The Tribune Democrat, Johnstown, PA

Editorials

March 15, 2014

Laurels and barbs

JOHNSTOWN — Laurel: Westmont Borough and its zoning hearing board apparently have seen the sign. Earlier this week, the two entities agreed to allow CVS Pharmacy to proceed with plans for a drugstore at Menoher Boulevard and Goucher Street, provided the pharmacy agrees to a smaller sign. It’s the first movement by the borough in the sensitive issue.

Laurel: Pitt-Johnstown’s baseball team reached out with a touching gesture when it signed an ailing

4-year-old to the team. The symbolic action is part of Team IMPACT, a Boston-based foundation that pairs sick children with college athletic teams to enhance the lives of children through camaraderie, respect and support of the players. Brandon Miller, son of Jill Miller of Johnstown, is battling Chiari Malformation, a brain ailment that causes bodily pain.

Laurel: High school seniors with an interest in community affairs, journalism and current events can apply for a philanthropy internship through Community Foundation for the Alleghenies. The paid program is scheduled for June 16 to Aug. 8. Participants will learn how to identify and rectify concerns within the community.

Barb: Two scams draw our ire. A Westmoreland County woman has been accused of taking merchandise from sales racks at Hidden Valley Ski Shop, scanning it into a register, then rescanning the merchandise to make it appear it was returned for reimbursement. Police said the would-be thief was tripped up by surveillance video. And a retired Air National Guard officer and civilian contractor apparently tried to bilk the Air National Guard of nearly $300,000 in a no-show job scheme. According to a federal prosecutor, retired Col. Gerard Mangis of Shaler Township helped Robert St. Clair of Bel Air, Md., get a no-show job at a Guard unit in Pittsburgh. In return St. Clair, who worked for the National Guard Bureau in Maryland allegedly helped Mangis get paid for shifts he didn’t work.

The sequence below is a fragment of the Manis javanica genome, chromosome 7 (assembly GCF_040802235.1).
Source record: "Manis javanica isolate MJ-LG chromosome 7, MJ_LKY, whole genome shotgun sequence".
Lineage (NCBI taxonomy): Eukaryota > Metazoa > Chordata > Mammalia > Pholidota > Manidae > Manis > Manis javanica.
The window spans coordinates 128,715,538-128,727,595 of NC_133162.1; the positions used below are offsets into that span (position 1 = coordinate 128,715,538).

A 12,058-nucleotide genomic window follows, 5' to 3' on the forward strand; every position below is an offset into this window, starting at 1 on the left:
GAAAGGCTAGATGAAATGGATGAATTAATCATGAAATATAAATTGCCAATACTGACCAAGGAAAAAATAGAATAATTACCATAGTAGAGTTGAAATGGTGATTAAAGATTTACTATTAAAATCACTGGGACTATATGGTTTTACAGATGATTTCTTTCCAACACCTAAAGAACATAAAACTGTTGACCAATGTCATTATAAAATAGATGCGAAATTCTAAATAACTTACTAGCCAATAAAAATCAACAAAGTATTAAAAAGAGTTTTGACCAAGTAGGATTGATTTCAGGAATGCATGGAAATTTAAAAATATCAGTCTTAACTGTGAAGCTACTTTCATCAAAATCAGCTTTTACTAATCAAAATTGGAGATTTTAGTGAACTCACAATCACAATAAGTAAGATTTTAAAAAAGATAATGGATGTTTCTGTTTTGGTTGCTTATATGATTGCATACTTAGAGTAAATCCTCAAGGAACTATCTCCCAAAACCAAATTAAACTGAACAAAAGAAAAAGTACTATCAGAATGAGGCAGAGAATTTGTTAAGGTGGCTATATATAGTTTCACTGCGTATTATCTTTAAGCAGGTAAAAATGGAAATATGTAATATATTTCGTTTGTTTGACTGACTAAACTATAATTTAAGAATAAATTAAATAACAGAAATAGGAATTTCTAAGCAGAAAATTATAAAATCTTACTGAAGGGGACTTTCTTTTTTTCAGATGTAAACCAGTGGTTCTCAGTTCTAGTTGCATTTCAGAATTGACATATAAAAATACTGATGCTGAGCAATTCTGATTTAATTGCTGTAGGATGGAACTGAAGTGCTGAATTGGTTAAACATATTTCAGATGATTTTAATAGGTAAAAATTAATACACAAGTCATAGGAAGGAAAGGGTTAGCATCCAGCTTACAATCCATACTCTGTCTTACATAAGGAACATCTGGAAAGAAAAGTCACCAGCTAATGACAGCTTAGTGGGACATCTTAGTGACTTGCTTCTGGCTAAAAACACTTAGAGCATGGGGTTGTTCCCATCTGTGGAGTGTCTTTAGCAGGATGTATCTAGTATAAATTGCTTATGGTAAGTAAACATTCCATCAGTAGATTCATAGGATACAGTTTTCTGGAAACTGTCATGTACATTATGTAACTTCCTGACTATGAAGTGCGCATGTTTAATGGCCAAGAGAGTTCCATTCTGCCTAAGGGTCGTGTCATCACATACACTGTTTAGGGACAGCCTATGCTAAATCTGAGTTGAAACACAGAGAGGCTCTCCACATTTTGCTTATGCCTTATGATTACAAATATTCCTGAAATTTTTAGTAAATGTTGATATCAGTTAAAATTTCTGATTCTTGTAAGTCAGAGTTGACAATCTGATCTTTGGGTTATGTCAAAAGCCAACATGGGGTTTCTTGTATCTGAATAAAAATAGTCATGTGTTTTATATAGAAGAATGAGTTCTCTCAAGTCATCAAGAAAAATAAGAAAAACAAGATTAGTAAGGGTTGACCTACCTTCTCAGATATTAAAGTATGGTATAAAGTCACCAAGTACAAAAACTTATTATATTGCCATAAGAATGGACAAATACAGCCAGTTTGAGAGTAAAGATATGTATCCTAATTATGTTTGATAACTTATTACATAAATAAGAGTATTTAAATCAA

Laurel: Local businesswoman and lawyer Jeanne Wolford McKelvey of Salix will receive Pitt-Johns-town’s Distinguished Alumni Award. It is the highest honor bestowed by Pitt-Johnstown on its alumni. McKelvey, who graduated in 1965, will be honored at the annual Alumni Association Gala on

March 29.

Laurel: Education is the theme of this laurel. Two Pitt-Johnstown students, Lynette Connacher and Suzanne Normile, have been named recipients of the Vira I. Heinz Scholarship for Women in Global Leadership. Connacher will study South Africa’s political history, regional medical practices and use of native plants at Stellenbosch University, South Africa. Normile will study community development and social justice at the University of Cape Town, South Africa. And local teacher and musician Elizabeth Good of Hollsopple will be presented the Ellen D. Hoffman Person of the Year award by the Johnstown chapter, National Organization for Women. She will be feted at the chapter’s annual banquet March 27.

Barb: Seventeen years and $18 million dollars later and still there is no National Museum of Industrial History in Bethlehem. Stephen Donches resigned recently as CEO of the venue after a grand jury investigation accused him of negligence and mismanagement. The grand jury recommended that Donches step down or be fired and suggested the organization sue him.

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